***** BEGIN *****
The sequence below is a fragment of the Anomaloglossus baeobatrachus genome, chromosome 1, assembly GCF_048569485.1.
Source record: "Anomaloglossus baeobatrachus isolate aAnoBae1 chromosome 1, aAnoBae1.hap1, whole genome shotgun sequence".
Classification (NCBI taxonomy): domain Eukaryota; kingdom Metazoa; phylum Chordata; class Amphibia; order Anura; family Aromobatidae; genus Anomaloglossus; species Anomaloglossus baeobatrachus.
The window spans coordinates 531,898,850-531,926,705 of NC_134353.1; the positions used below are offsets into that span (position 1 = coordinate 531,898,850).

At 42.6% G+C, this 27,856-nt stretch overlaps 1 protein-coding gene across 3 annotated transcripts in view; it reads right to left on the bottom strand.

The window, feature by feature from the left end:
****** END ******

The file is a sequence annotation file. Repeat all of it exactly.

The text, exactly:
The sequence below is a fragment of the Anomaloglossus baeobatrachus genome, chromosome 1, assembly GCF_048569485.1.
Source record: "Anomaloglossus baeobatrachus isolate aAnoBae1 chromosome 1, aAnoBae1.hap1, whole genome shotgun sequence".
Classification (NCBI taxonomy): domain Eukaryota; kingdom Metazoa; phylum Chordata; class Amphibia; order Anura; family Aromobatidae; genus Anomaloglossus; species Anomaloglossus baeobatrachus.
The window spans coordinates 531,898,850-531,926,705 of NC_134353.1; the positions used below are offsets into that span (position 1 = coordinate 531,898,850).

At 42.6% G+C, this 27,856-nt stretch overlaps 1 protein-coding gene across 3 annotated transcripts in view; it reads right to left on the bottom strand.

The window, feature by feature from the left end: